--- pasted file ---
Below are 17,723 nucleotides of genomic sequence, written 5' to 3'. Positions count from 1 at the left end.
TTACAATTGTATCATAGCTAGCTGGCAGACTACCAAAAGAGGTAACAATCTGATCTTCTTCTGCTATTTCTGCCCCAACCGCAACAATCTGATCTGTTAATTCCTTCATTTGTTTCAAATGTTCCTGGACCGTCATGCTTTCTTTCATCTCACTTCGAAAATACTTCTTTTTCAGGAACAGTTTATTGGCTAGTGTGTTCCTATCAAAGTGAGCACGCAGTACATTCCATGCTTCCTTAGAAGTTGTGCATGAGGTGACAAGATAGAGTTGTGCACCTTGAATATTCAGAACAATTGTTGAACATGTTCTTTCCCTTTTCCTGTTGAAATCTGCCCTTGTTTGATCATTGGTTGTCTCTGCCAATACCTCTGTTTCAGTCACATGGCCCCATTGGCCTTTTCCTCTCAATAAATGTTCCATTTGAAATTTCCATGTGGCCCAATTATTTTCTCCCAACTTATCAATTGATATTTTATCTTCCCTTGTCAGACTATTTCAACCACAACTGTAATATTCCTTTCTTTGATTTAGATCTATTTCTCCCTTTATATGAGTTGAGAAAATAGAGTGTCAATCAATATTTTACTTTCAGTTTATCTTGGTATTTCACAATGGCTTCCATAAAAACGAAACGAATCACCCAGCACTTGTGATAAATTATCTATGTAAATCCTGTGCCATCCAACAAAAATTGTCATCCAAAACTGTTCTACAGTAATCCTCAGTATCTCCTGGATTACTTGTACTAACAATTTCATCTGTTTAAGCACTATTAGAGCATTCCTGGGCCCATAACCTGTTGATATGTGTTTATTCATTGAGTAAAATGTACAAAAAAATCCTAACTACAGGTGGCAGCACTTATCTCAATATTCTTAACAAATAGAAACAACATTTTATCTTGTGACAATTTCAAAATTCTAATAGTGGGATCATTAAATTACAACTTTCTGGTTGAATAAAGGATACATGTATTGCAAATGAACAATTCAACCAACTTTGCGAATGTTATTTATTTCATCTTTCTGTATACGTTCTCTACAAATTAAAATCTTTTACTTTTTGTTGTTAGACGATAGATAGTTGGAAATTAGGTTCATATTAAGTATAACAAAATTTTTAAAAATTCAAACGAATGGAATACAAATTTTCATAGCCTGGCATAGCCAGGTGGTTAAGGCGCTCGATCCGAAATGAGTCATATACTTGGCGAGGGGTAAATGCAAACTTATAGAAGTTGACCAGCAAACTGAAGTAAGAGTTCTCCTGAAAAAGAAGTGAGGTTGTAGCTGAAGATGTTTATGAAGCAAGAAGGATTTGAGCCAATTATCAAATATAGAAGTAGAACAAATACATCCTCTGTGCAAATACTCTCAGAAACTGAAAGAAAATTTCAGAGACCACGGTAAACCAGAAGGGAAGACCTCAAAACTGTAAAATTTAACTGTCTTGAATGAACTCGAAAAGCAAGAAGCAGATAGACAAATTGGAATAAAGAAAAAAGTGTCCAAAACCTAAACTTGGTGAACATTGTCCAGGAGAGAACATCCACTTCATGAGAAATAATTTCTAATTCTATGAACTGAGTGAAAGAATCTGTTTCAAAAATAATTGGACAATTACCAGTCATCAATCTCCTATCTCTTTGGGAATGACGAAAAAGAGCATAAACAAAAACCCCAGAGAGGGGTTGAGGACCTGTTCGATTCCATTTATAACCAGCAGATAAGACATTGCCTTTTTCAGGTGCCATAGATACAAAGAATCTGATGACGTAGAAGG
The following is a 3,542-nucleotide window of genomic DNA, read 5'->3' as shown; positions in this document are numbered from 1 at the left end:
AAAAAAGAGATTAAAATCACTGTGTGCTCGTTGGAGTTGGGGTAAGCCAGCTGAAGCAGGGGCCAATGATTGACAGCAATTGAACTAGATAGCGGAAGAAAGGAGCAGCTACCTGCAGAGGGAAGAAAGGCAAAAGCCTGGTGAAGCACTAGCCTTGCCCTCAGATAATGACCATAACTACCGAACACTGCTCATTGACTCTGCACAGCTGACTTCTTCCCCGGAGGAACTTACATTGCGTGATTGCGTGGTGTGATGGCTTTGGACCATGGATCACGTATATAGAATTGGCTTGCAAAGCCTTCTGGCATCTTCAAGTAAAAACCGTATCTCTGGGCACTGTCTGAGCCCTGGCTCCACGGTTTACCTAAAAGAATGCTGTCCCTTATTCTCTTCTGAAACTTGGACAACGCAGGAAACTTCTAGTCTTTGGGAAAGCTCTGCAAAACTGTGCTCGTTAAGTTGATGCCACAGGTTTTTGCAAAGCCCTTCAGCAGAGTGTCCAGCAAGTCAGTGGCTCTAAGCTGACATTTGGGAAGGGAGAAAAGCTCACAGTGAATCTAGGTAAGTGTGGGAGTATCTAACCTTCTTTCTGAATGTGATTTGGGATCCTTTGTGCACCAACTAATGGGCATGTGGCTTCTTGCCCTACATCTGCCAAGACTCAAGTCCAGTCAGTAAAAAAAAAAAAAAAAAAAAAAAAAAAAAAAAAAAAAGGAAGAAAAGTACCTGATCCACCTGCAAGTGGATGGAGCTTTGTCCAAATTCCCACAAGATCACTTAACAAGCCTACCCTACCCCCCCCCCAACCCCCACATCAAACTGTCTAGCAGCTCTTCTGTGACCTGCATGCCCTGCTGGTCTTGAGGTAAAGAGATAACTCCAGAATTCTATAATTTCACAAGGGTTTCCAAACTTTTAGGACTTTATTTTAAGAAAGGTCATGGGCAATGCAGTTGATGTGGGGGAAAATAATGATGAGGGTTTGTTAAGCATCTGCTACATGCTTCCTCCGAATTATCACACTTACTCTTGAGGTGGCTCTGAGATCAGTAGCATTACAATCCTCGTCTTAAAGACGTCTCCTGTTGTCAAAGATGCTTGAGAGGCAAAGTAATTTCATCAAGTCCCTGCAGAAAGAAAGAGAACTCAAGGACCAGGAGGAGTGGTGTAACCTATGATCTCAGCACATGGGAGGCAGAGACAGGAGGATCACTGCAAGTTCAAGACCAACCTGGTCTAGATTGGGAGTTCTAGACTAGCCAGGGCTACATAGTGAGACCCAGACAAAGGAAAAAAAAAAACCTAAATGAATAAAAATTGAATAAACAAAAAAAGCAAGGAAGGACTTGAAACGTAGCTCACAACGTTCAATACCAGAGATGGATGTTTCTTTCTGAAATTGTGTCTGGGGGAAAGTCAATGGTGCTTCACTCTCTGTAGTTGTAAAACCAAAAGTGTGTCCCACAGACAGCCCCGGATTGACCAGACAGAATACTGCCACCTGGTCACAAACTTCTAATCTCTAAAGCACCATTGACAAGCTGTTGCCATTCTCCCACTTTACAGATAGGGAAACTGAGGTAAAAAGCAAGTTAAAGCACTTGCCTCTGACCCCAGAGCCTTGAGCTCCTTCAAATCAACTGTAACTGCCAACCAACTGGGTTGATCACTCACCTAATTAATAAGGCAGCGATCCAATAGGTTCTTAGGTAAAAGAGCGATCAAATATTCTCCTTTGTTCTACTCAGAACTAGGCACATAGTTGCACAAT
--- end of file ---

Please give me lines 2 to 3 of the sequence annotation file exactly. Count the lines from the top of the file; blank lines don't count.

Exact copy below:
TTACAATTGTATCATAGCTAGCTGGCAGACTACCAAAAGAGGTAACAATCTGATCTTCTTCTGCTATTTCTGCCCCAACCGCAACAATCTGATCTGTTAATTCCTTCATTTGTTTCAAATGTTCCTGGACCGTCATGCTTTCTTTCATCTCACTTCGAAAATACTTCTTTTTCAGGAACAGTTTATTGGCTAGTGTGTTCCTATCAAAGTGAGCACGCAGTACATTCCATGCTTCCTTAGAAGTTGTGCATGAGGTGACAAGATAGAGTTGTGCACCTTGAATATTCAGAACAATTGTTGAACATGTTCTTTCCCTTTTCCTGTTGAAATCTGCCCTTGTTTGATCATTGGTTGTCTCTGCCAATACCTCTGTTTCAGTCACATGGCCCCATTGGCCTTTTCCTCTCAATAAATGTTCCATTTGAAATTTCCATGTGGCCCAATTATTTTCTCCCAACTTATCAATTGATATTTTATCTTCCCTTGTCAGACTATTTCAACCACAACTGTAATATTCCTTTCTTTGATTTAGATCTATTTCTCCCTTTATATGAGTTGAGAAAATAGAGTGTCAATCAATATTTTACTTTCAGTTTATCTTGGTATTTCACAATGGCTTCCATAAAAACGAAACGAATCACCCAGCACTTGTGATAAATTATCTATGTAAATCCTGTGCCATCCAACAAAAATTGTCATCCAAAACTGTTCTACAGTAATCCTCAGTATCTCCTGGATTACTTGTACTAACAATTTCATCTGTTTAAGCACTATTAGAGCATTCCTGGGCCCATAACCTGTTGATATGTGTTTATTCATTGAGTAAAATGTACAAAAAAATCCTAACTACAGGTGGCAGCACTTATCTCAATATTCTTAACAAATAGAAACAACATTTTATCTTGTGACAATTTCAAAATTCTAATAGTGGGATCATTAAATTACAACTTTCTGGTTGAATAAAGGATACATGTATTGCAAATGAACAATTCAACCAACTTTGCGAATGTTATTTATTTCATCTTTCTGTATACGTTCTCTACAAATTAAAATCTTTTACTTTTTGTTGTTAGACGATAGATAGTTGGAAATTAGGTTCATATTAAGTATAACAAAATTTTTAAAAATTCAAACGAATGGAATACAAATTTTCATAGCCTGGCATAGCCAGGTGGTTAAGGCGCTCGATCCGAAATGAGTCATATACTTGGCGAGGGGTAAATGCAAACTTATAGAAGTTGACCAGCAAACTGAAGTAAGAGTTCTCCTGAAAAAGAAGTGAGGTTGTAGCTGAAGATGTTTATGAAGCAAGAAGGATTTGAGCCAATTATCAAATATAGAAGTAGAACAAATACATCCTCTGTGCAAATACTCTCAGAAACTGAAAGAAAATTTCAGAGACCACGGTAAACCAGAAGGGAAGACCTCAAAACTGTAAAATTTAACTGTCTTGAATGAACTCGAAAAGCAAGAAGCAGATAGACAAATTGGAATAAAGAAAAAAGTGTCCAAAACCTAAACTTGGTGAACATTGTCCAGGAGAGAACATCCACTTCATGAGAAATAATTTCTAATTCTATGAACTGAGTGAAAGAATCTGTTTCAAAAATAATTGGACAATTACCAGTCATCAATCTCCTATCTCTTTGGGAATGACGAAAAAGAGCATAAACAAAAACCCCAGAGAGGGGTTGAGGACCTGTTCGATTCCATTTATAACCAGCAGATAAGACATTGCCTTTTTCAGGTGCCATAGATACAAAGAATCTGATGACGTAGAAGG
The following is a 3,542-nucleotide window of genomic DNA, read 5'->3' as shown; positions in this document are numbered from 1 at the left end: